NEW YORK CITY—Mayor Bill de Blasio Thursday presented New York City’s executive budget for fiscal year 2015. Among the focal points of the $74 billion budget are an education program that could benefit the real estate industry, the recently announced affordable housing plan, capital expenditures, safety measures, fines and Hurricane Sandy recovery.
The executive budget invests $20 million in FY 2015—growing to $50 million in later years—to expand programs to help thousands of CUNY community college students more quickly earn their degrees in science, technology, engineering, and mathematics. with additional tuition support, counseling, and even tutoring where needed. These initiatives will impact nearly 5,000 students in the first year of this
The affordable housing plan, unveiled earlier this week, includes $41 billion in capital investment over 10 years to build or preserve 200,000 units of affordable housing. This will create approximately 194,000 construction jobs and 7,100 permanent jobs.
The executive budget provides an additional $70 million in relief to NYCHA to address the backlog of repairs and enhance security. This is on top of the $52.5 million in relief outlined in the preliminary budget. On the safety side, Mayor de Blasio’s executive budget allocates funds toward his interagency goal of eliminating the city’s traffic fatalities.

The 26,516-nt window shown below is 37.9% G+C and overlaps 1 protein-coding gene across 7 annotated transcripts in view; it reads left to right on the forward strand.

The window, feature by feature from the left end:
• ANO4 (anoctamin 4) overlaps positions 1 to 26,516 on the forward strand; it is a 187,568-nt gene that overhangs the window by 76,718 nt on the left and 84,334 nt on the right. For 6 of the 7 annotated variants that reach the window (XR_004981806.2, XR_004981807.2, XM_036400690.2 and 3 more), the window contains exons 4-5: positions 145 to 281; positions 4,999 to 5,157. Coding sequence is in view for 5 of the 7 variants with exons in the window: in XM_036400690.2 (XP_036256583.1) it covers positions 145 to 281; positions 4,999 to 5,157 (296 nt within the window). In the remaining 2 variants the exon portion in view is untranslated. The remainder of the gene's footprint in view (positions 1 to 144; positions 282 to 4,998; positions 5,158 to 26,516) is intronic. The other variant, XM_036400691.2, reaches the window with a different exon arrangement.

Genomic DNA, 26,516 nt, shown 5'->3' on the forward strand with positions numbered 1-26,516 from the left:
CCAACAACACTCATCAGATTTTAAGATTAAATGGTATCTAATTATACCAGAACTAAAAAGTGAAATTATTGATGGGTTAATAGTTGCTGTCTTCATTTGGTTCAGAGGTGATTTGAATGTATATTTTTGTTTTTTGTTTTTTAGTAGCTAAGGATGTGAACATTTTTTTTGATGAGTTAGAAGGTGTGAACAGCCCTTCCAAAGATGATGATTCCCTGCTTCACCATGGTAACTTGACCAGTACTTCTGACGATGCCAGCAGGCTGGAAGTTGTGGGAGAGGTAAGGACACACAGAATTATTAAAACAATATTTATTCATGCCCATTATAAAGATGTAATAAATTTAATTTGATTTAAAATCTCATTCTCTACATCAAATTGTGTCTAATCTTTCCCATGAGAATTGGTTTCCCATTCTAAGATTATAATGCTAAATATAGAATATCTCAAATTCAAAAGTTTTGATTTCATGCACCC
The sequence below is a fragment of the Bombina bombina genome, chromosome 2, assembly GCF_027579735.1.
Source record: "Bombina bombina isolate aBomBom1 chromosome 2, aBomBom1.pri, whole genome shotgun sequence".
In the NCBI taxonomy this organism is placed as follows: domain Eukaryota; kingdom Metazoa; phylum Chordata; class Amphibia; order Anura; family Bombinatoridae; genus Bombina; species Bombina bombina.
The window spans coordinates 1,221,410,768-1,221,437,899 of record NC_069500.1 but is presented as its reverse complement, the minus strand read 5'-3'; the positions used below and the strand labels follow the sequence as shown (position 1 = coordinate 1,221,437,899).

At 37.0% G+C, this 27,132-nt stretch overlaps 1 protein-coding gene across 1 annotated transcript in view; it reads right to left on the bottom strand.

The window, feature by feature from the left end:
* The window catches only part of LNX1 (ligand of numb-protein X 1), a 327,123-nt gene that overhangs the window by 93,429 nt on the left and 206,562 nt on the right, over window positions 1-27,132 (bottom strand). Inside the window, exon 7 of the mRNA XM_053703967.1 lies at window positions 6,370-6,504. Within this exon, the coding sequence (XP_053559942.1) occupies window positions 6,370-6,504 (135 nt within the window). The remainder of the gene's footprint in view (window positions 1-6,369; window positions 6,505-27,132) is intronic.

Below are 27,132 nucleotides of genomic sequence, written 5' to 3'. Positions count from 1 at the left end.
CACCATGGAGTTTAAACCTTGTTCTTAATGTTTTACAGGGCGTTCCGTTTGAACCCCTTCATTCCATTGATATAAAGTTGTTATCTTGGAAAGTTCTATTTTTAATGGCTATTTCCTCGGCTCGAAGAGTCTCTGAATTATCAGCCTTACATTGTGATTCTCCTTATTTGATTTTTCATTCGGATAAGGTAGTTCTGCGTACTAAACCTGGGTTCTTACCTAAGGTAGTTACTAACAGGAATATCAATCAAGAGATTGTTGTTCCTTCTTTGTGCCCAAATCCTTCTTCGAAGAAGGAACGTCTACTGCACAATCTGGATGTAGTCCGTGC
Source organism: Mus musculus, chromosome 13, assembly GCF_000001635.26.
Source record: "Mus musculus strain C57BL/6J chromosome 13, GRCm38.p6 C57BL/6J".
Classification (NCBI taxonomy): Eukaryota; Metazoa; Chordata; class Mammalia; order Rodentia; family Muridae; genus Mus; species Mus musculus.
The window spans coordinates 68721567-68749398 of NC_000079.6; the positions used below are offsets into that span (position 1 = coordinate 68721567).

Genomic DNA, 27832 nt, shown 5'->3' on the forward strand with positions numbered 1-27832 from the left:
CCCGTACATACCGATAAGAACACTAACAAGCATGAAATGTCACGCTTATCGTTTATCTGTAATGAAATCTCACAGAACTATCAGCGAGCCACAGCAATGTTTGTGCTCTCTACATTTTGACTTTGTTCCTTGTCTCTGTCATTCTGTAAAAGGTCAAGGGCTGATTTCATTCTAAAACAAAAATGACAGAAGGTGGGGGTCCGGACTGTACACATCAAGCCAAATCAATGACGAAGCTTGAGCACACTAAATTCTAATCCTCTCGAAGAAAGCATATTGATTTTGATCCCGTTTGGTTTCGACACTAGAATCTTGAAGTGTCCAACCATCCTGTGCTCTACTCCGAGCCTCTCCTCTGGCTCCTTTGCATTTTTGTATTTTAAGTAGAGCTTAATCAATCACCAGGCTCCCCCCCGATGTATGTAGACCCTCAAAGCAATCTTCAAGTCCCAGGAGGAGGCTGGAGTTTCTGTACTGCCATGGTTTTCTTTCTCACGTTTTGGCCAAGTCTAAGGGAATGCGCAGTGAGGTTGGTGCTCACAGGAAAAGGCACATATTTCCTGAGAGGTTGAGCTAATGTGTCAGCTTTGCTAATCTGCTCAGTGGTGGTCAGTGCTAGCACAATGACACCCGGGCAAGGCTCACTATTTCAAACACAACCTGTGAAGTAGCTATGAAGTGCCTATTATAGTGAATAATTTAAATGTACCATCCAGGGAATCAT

Also, the city’s budget for the coming year increases the city’s road resurfacing investment by $49 million, to a total of $226 million to resurface 1,000 lane miles, while prioritizing investment in bridges by allocating an additional $346 million for maintenance.
The city continues its efforts to right-size the capital plan ahead of the ten year capital plan, to be released in January 2015. According to the Mayor’s office debt service will remain under 15% of tax revenues, even with key capital investments such as the Mayor’s new affordable housing plan.
Meanwhile, total fine revenues in the executive budget are projected to decline from $859 million in FY 2012 to $789 million in FY 2015-an 8 percent decrease. This includes a reduction of 44% in DOH fines and 21% in DCA fines from FY 2012 to FY 2015.
Lastly, the announced budget includes allocations for Hurricane Sandy recovery, including the overhaul of recovery programs. By investing in Build It Back—including expanded eligibility and additional staff, such as building inspectors—the administration will expedite relief, while engaging communities and creating local jobs.
Additionally, the administration will provide financial relief to Sandy victims through water bill, property tax, and building fee relief, as well as expanded rental assistance eligibility.